Pseudoethicists will cry out that the almighty taxpayer should not have to pay. But why should the insurance company pay? They get nothing back. Taxpayers don't get anything back, directly, but indirectly they get a million bucks. So which is ethical?

I suppose if you abolish social security, Medicaid, and housing subsidies, that would eliminate 40% of the value of the transaction. That makes it less appealing, but still a decent investment.

Like I said, more medical interventions are coming along, they will be expensive, and there isn't going to be any way to reduce the costs beyond a certain point. Sooner or later, insurance companies are going to have to become so selective about what they will pay for, that there won't be much point in having insurance. Individuals will go bankrupt, or just get sick and die, because of the cost of health care. The country will loose some of its most valuable resources: its people.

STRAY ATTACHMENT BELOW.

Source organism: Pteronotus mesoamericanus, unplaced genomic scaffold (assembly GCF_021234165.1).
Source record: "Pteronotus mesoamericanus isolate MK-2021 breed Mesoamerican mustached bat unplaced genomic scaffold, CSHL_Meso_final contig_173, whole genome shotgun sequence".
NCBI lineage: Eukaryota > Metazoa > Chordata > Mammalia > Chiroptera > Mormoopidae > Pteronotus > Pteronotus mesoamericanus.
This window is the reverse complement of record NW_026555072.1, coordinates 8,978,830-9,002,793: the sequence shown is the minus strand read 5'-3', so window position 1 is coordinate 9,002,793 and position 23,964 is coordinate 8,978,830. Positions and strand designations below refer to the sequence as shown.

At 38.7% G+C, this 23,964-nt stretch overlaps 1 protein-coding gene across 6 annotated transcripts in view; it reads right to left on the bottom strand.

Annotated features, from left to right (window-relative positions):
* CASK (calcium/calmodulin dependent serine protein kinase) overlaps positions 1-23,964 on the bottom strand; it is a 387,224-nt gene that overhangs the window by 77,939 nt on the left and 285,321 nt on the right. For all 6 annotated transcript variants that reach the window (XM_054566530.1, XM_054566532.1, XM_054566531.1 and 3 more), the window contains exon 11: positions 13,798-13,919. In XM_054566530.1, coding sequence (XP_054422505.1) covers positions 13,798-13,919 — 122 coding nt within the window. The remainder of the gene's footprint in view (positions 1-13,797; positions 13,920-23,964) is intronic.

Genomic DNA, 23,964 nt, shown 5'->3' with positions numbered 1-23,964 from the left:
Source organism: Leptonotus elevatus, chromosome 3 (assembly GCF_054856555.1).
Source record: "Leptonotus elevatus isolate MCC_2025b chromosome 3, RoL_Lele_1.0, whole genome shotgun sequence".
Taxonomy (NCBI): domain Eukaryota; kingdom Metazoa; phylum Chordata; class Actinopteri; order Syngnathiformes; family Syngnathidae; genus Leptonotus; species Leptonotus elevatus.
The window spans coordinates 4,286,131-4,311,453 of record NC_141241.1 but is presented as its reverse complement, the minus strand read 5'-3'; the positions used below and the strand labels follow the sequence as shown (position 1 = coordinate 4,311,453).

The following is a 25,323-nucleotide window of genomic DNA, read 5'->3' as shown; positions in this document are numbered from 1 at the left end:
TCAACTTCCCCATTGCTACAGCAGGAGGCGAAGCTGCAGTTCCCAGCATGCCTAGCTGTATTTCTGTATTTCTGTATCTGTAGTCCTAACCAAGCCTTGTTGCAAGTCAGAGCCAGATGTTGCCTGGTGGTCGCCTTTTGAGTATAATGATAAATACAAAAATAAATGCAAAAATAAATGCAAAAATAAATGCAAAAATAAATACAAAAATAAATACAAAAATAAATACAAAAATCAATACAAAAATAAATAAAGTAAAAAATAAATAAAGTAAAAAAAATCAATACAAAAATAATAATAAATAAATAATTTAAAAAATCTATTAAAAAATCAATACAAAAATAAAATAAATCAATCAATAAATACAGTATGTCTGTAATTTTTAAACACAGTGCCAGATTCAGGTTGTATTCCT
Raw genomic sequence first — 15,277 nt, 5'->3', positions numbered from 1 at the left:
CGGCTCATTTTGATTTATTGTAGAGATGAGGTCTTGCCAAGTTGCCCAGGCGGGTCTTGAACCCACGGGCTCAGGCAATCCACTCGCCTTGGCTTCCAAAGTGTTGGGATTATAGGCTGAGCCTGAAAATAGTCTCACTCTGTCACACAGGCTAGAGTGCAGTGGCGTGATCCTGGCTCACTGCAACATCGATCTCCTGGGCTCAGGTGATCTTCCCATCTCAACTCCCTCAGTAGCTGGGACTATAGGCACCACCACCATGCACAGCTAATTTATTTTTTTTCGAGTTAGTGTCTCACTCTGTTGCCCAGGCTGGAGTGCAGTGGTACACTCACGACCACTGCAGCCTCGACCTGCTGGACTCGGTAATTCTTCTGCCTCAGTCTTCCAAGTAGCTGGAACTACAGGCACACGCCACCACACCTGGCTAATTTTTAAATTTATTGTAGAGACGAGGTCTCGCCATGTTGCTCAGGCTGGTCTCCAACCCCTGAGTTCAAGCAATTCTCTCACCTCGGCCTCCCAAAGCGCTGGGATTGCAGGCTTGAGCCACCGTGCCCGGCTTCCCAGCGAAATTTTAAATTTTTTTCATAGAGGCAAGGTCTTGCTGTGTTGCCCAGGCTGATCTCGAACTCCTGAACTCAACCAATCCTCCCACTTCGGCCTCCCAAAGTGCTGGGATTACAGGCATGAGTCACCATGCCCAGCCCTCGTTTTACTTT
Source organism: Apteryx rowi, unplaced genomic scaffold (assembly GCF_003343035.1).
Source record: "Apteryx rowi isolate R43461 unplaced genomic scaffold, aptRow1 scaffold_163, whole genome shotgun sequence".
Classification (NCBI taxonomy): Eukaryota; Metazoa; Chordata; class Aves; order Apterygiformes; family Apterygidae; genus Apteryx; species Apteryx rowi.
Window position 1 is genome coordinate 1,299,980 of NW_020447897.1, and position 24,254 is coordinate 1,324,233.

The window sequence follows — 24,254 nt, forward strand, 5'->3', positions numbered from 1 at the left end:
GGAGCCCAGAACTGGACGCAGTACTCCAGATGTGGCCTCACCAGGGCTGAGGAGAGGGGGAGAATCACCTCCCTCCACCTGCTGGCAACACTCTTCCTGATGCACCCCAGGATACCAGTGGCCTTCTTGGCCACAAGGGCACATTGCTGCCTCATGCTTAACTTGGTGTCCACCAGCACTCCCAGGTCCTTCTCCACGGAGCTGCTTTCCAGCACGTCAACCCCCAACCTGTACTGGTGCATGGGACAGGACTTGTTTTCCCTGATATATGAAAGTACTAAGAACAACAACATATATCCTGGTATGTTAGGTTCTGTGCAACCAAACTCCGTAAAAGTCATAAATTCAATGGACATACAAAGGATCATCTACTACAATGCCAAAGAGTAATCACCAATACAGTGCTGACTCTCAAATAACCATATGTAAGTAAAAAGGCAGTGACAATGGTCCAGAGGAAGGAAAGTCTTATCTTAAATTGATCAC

The notion that citizen X should not have to pay for citizen Y's medical treatment is appealing, on the surface, but it doesn't make sense once you admit that we all depend on each other in order to have decent lives. It may be true that person X, who lives in North Dakota, does not directly benefit if Ms. Schnitzel, who lives in Florida, gets treatment for her pneumonia. But that is a short-sighted, narrow-minded analysis. If the sum of all medical treatment provided in this country results in a reduction of infant mortality, is that worth anything to Mr. X? If the average span of productive work years per citizen is increased by 5%, is that worth anything? If we have more people working on inventing better inductive transconbobulators, or mousetraps, for that matter, rather than working on and off at various minimum-wage jobs, is that worth anything?